Ask the Experts: Housebreaking Older Dogs?
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I have a 2 year old female Golden Retriever who was completely housebroken but has now begun to pee in the house for what seems no reason at all. Most times we only find it after the fact and only one time have I caught her in the act. At that time she was scolded and put outside and seemed to understand what she did was wrong, but if I don’t catch her in the act, how can I punish her? Where do I even begin to know how to handle this?
Housebreaking problems in older dogs can be tricky to diagnose and fix, particularly for dogs that were previously housebroken. A number of things can occur that will make them regress, and in order to fix the problem you must first find the cause.
- Did the dog have access to the outdoors? If so, was there a reason that she might have been afraid to go outside to use the potty (loud noises, construction next door, etc.).
- Did her potty set-up recently change?
- Is it possible she has a bladder infection (frequent urination) or weak bladder? If so, this can cause housebreaking issues.
- Was there another dog in the house recently? Marking by other dogs can definitely spike a regression. If none of these were the issue, then look at reasons she might have peed inside.
Once the dog has urinated once in the house “successfully” (and by successfully I mean without any punishment by the owner at the time) the dog is much more likely to do it again, because there is a reward history of relieving oneself. Additionally, if the area wasn’t thoroughly cleaned, this can act as an additional attractant. Make sure that all areas – especially carpet and the padding underneath – are cleaned with an enzymatic cleaner. Then, limit access to the house while you work on re-housebreaking your dog. A crate is a great help here! Limit access to areas prone to urination, and whatever you do, don’t scold your dog when you find an accident. Reprimanding after the fact does not help. Give frequent breaks and let your dog earn her freedom in the house again, starting small with a crate or small area and expanding her area when she can go without an accident for longer periods of time. Supervise potty breaks and praise like she won the Olympics when she does go outside.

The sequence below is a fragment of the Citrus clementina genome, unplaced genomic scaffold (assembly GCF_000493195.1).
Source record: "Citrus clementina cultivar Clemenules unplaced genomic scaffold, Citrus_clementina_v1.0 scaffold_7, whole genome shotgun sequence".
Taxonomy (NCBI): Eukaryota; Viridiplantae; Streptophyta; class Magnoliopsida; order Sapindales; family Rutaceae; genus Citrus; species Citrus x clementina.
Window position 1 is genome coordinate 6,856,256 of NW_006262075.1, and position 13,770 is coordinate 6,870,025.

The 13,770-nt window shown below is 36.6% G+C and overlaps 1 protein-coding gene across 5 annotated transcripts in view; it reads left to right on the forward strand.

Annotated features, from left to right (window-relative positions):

About the Expert: Jaime Van Wye is the CEO and Lead Dog Trainer at the Zoom Room, which offers classes in dog agility, obedience, puppy preschool, therapy dog, tricks training, and a wide range of specialty classes such as Shy Dog for newly-adopted rescue dogs. Ms. Van Wye has trained dogs in search and rescue, bomb and drug detection, criminal apprehension and tracking. She is a Certified Master Dog Trainer, a graduate of the North State K9 Academy, and a Professional Level Member of the International Association of Canine Professionals.